The National Center recognizes that preservation is very much a community affair. As such, it makes a conscious effort to reach out and share its staff and expertise with local residents.
It’s never too early to start thinking about a career in conservation science! In April 2011, NCPTT offered its second annual “Conservation Scientist for a Day” event, teaching local students about the intersection between science and culture. During this half-day hands-on event, forty-five sophomores from the Avoyelles Public Charter School learned about production of low and high -fired pottery and documented Native American and French Colonial pottery fragments. The students were also given a chance to perform diagnostic tests on the objects, including microscopy, chemical spot tests, and portable X-ray fluorescence spectroscopy.
In August 2011, the National Center’s Curtis Desselles taught Natchitoches area students about robots during a five-day camp held at Lee H. Nelson Hall. Nineteen students from grades K-12 learned about robotics research, electronics, and computer programming as they designed and built small robots of their own. This event was held in partnership with the Louisiana School for Math, Science, and the Arts; Northwestern State University of Louisiana; Natchitoches Chamber of Commerce; and Weyerhauser.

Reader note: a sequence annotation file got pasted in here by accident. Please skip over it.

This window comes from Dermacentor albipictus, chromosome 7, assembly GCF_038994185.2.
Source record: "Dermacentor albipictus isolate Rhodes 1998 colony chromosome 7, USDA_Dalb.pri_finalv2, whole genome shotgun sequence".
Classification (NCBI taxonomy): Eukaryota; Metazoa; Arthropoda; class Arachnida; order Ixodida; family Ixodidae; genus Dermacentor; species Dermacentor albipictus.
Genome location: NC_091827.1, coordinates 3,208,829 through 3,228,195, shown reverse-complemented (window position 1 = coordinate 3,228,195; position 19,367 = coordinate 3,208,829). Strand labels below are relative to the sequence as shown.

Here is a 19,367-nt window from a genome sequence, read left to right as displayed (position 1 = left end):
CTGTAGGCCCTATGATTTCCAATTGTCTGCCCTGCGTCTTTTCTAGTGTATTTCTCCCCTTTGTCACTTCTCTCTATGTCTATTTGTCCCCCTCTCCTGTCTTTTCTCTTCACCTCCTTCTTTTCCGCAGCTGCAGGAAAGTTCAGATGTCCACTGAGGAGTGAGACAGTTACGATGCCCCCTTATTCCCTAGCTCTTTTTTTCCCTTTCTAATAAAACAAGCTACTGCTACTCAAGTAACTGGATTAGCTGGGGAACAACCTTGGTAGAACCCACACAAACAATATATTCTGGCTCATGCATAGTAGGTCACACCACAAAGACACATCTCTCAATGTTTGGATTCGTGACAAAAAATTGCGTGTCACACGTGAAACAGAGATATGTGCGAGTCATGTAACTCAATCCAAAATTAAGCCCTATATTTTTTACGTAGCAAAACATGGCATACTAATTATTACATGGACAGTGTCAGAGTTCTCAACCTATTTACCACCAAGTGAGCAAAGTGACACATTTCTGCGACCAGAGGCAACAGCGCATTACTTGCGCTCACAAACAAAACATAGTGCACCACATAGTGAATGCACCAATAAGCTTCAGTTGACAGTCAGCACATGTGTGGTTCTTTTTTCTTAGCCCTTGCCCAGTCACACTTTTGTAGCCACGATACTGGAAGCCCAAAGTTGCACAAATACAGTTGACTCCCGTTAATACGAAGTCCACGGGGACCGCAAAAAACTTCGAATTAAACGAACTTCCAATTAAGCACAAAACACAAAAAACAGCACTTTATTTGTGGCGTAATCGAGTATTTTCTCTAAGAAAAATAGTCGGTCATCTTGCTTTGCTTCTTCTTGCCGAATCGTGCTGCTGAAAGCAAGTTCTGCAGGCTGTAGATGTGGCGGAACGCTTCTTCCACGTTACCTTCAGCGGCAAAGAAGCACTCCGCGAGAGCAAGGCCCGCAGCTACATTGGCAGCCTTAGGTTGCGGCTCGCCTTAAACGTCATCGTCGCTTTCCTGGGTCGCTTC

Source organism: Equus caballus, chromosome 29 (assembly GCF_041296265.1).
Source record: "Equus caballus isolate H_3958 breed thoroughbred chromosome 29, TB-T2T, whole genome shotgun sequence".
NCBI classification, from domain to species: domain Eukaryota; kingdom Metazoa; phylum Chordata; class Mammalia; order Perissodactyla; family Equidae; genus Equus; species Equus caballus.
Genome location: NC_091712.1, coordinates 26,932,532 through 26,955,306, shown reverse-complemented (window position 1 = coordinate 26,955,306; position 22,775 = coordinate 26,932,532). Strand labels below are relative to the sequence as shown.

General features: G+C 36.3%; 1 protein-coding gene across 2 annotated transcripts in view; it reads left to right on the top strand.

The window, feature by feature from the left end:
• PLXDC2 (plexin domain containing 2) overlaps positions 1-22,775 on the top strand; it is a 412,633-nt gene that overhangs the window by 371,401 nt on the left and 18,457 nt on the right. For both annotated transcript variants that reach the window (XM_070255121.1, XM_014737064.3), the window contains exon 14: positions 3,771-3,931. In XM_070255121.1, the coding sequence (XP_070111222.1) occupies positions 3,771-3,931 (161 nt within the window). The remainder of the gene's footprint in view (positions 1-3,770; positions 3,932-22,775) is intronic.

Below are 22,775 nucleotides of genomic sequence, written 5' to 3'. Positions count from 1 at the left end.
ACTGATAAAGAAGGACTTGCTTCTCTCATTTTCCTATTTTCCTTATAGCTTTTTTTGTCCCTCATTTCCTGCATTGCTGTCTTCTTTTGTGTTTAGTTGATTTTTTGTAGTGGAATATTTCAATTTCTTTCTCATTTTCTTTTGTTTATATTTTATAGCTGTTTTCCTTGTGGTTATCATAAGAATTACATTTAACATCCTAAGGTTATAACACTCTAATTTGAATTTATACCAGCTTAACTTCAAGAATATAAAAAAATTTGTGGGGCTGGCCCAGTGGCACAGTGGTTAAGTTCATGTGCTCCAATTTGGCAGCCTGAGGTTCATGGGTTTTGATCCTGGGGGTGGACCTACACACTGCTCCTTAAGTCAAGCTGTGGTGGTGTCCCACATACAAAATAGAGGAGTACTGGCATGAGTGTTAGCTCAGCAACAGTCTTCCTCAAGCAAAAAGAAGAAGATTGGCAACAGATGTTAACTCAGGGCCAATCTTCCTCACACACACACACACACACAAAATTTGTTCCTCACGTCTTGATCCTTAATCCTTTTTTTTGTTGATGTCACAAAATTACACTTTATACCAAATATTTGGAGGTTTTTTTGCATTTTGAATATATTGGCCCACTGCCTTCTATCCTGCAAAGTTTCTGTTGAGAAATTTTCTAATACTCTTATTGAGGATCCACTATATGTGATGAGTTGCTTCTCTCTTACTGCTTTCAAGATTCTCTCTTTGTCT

The American South is a treasure trove of African American history and culture, and the National Center is proud to support the work of local preservation advocate and NCPTT Summer Institute alum, Donna Isaacs in bringing this legacy to light. This past summer, NCPTT partnered with the Natchitoches Parish African American Cultural Heritage Initiative (NPAACHI) to survey African American heritage resources in Natchitoches and Natchez, Louisiana. This project was coordinated by Isaacs who supervised interns sponsored by the National Center through an NPS youth programs award. Teams spent the summer researching and documenting historic resources in the area, with the goal of submitting nominations to the National Register of Historic Places to create a new African American historic district.
NCPTT is happy to help when members of the public call with their preservation conundrums. Over the past year, the National Center helped out at two local sites in need of a little preservation TLC. NCPTT staff Andrew Ferrell and Ed FitzGerald responded to a call from the Association for the Preservation of Historic Natchitoches regarding some cracks appearing in the masonry walls of Lemee House, a circa 1837 Creole cottage. The two assessed the situation, found minor structural settling to be the likely cause, and installed crack monitors to track future movement.
NCPTT staff were called in to inspect another local icon, Roque House. The bousillage building, owned by the Natchitoches Historic Foundation, was originally constructed by a freed slave in 1803 on a farmstead twenty-two miles south of its present location in the City of Natchitoches. Staff assessed serious structural issues with the building and produced a report of their findings. With NCPTT’s expert guidance, the Foundation was able to make appropriate repairs and avert risks to public health and safety.